Kage Baker was invited many times to write a blog. One blog site owner demanded she do so, stating no one would read her books unless she also published a blog. Kage declined both kind invitations and blackmailing attempts, saying (honestly) that she just did not have the time.
When she had something to say, she averred, she wrote a story. That worked well for her. She didn’t like wearing her emotions on her sleeve, as it were, and solved the puzzle of how much to share by restricting her reveals to her books. Some of them are obvious; some of them are in code: but all of them were displayed only and exactly as Kage designed. She was generous with her heart, but she didn’t make it easy for people to translate.
“I proclaim. I orate. I explicate, explain and expose. I even pontificate,” she once said. “But I do not freaking share. That’s something you do with socks and chocolate bars.”
Though, truth to tell, Kage didn’t share chocolate all that well …
Anyway, I am a little different. I’d like to think I have a certain mature reserve when it comes to emotional displays, but actually – if I hurt long enough, I yell and whine and complain. And you, Dear Readers, have been a wonderfully sympathetic and intelligent sounding board for even my most puerile maunderings. Thank you, Dear Readers, and please accept my apologies for my lapses.
For the past 3 3/4 years, I’ve been finding my way along the path Kage laid out. I’m walking in her footsteps, and most of the time I am acutely aware that her stride was 4 inches longer than mine … but for me, blogging and writing have fit well together. The creative tavern puzzle they form has been a good one for me; I’ve produced over 800 of these little lectures, finished Kage’s last novel, written 3 short stories.
When Kage first died, someone told me to expect a month of mourning for every year of a relationship. Depending on whether you charted ours from childhood or from adolescence (when the writing collaboration began), I figured I had between 4 and 6 years of mourning. And I assumed it would gradually get easier, through this period, to re-invent my life.
I was wrong. Or the person who quoted that time scale was wrong. It’s possible I’m just not the sort of person for whom such a sliding scale will work; it’s also possible that time period was made up by some refugee from Hallmark cards who’d never lost anyone and had the sensitivity of a brick. All I know is, grief has admitted to no diminuation. Whenever it seems to die back a little, it apparently simply retreats to some hidden volcano lair; from whence it inevitably bursts forth to ambush me as soon as I relax …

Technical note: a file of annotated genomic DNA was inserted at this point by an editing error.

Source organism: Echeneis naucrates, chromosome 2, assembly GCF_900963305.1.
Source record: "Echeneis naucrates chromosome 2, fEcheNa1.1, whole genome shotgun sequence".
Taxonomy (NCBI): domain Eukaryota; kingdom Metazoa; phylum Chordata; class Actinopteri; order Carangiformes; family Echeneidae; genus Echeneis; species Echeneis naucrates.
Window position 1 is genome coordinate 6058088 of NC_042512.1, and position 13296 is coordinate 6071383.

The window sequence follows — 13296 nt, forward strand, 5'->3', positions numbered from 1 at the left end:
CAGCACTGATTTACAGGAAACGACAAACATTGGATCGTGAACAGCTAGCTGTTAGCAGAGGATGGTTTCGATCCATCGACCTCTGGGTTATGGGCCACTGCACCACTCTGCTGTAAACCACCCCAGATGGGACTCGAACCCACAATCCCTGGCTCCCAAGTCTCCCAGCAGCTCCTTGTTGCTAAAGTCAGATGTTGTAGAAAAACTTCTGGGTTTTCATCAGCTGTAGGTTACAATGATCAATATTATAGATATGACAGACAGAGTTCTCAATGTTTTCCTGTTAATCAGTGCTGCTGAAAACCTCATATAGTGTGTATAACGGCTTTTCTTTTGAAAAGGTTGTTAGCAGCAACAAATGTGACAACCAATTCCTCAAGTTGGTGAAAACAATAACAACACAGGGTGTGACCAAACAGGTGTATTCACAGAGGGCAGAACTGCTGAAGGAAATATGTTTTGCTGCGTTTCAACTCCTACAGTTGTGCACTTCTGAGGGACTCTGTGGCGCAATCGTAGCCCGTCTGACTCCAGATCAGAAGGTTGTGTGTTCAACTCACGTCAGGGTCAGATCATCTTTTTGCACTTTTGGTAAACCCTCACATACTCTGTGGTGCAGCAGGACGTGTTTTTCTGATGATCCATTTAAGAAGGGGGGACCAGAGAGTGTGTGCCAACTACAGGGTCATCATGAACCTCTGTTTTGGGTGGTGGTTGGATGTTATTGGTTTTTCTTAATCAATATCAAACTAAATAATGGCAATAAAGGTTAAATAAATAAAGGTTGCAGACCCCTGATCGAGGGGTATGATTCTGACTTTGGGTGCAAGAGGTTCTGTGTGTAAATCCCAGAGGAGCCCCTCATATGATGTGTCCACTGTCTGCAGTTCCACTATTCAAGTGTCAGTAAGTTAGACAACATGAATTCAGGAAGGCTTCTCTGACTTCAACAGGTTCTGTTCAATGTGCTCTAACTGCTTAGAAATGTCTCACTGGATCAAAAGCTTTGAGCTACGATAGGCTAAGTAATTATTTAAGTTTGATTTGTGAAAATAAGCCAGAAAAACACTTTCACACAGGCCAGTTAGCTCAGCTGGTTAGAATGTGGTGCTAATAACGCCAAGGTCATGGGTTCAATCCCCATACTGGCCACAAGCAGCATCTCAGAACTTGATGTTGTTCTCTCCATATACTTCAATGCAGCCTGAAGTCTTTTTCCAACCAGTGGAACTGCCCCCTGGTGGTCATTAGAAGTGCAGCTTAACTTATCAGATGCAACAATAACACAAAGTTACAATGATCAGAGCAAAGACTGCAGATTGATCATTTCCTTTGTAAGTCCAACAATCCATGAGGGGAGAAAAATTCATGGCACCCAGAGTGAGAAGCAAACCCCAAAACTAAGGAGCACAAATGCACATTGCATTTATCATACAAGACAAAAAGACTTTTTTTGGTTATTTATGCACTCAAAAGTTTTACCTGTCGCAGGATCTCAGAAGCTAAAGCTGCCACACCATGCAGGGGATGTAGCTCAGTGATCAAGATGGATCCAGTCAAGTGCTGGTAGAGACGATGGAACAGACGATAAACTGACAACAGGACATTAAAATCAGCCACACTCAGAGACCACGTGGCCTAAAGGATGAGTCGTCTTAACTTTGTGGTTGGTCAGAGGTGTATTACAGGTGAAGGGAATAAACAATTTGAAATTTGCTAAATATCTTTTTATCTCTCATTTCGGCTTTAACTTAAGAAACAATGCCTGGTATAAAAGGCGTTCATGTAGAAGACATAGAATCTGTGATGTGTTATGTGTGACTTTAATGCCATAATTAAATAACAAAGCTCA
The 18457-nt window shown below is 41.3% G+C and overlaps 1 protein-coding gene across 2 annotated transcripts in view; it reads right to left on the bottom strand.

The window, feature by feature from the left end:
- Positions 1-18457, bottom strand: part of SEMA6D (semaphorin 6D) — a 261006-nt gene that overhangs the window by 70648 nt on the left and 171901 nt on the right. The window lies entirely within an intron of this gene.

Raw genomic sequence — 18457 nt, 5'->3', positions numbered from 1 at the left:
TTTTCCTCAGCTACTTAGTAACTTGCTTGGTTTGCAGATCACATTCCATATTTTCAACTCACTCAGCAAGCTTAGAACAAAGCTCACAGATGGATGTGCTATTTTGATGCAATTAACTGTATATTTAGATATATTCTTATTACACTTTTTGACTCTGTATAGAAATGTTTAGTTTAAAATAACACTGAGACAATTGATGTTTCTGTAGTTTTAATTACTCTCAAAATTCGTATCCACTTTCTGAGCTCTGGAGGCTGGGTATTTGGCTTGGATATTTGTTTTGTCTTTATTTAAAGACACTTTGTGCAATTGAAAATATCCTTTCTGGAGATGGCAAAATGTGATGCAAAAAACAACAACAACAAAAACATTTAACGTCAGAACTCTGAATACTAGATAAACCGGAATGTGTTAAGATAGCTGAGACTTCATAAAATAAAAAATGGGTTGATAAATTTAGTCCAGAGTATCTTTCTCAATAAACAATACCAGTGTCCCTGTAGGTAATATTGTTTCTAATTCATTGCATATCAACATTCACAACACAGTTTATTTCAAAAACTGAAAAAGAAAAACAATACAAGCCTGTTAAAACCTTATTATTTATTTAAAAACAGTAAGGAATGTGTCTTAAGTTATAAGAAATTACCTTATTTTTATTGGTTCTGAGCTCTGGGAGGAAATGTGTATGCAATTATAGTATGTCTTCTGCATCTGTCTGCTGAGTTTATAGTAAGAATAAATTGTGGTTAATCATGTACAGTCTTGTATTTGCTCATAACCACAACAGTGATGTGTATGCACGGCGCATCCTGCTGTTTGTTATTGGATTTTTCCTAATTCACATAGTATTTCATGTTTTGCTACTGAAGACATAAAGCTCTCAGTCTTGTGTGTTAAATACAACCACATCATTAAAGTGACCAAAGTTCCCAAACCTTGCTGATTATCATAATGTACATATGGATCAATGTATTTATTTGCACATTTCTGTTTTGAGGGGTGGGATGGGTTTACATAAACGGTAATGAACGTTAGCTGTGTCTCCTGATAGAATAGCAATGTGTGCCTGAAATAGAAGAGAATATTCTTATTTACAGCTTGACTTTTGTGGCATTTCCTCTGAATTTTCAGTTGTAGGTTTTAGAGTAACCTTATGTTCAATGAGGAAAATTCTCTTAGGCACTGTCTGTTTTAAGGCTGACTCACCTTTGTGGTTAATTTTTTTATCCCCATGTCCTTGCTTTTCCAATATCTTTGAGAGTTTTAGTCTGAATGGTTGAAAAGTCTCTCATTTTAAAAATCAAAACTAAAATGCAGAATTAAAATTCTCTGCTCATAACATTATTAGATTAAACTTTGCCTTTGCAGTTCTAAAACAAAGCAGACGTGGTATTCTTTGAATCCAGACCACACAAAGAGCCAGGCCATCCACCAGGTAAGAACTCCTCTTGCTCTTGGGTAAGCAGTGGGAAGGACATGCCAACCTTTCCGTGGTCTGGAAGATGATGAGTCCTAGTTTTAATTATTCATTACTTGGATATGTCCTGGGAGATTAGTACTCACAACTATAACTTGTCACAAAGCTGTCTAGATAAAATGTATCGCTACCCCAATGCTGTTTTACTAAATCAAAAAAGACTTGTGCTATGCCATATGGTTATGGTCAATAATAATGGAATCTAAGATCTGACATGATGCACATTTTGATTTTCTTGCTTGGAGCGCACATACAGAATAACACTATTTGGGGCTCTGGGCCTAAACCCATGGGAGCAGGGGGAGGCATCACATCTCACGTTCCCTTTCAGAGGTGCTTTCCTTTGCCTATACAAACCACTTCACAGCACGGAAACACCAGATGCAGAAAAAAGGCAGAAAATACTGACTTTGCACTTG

And, of course, the world continues to wag on in its usual way, as well. Only worse. The news is full of terror and tragedy. Africa is wounded near to death, and appears to have contracted a continent-wide case of gangrene. In India, Thailand, Myanmar, and Malaysia, militant Islamic and Buddhist gangs are attacking one another. Buddhist gangs? Surely, that should be an oxymoron! Russia is regressing to a repressive theocracy. The Middle East is fuming and erupting like the mud pots in Disney’s Painted Desert – loud, improbable, uncontrollable. Europe is bankrupt and drawing lots to decide who in the lifeboat gets eaten first.
And as I sit here writing, the US government is shut down; in a fortnight, we’ll be defaulting on our international debts. A woman ran her car into a security barrier at the White House gates this morning, and was chased into the Capitol building complex by police before being stopped. She is reported dead now, so it’s anyone’s guess why this happened. But I doubt it’s a nice story.
These last couple of weeks, I have been increasingly depressed. It took me a little while to realize that – getting depressed feels amazingly like coming down with a cold, you know – but sometime last week I hit bottom. I’ve been living in other people’s books (my standard refuge) all night, sleeping all day, cringing from sunlight and holy water and all that darkside stuff. Even frequent applications of a new kitten has had but temporary affect.
I miss Kage. I miss what my life was 3 years ago. I feel like this will never end, and I’ll be grimly hacking my way through a jungle of thorns forever. I am really, really sorry for myself; which is no great help to my mood, either.
But … I have obligations and duties. Even more importantly, I seem to have developed some actual desires lately. My mind keeps having ideas, which it leaves all over the floor of my brain so I fall over them every day: and I want to do something with them. In fact, I just sent off a story to Linn-the-patient-agent. It should be followed sometime this month with the latest last draft of an actual novel. And November is heaving on the horizon, which means it is almost time to write 50,000 words in 30 days again – a devotional manic episode I must indulge.
And there are Halloween Oreos out now. And candy corn. And orange chocolate marshmallow pumpkins. The temperature is dropping, the nights are cool, the leaves are turning. The geese wing over the house every dawn now, singing like French horns.
Time to pick up those tavern puzzles again; time to see if I can untie the knots in cold iron. Time to get back to work.
Because, you know, nothing matters. Except the work.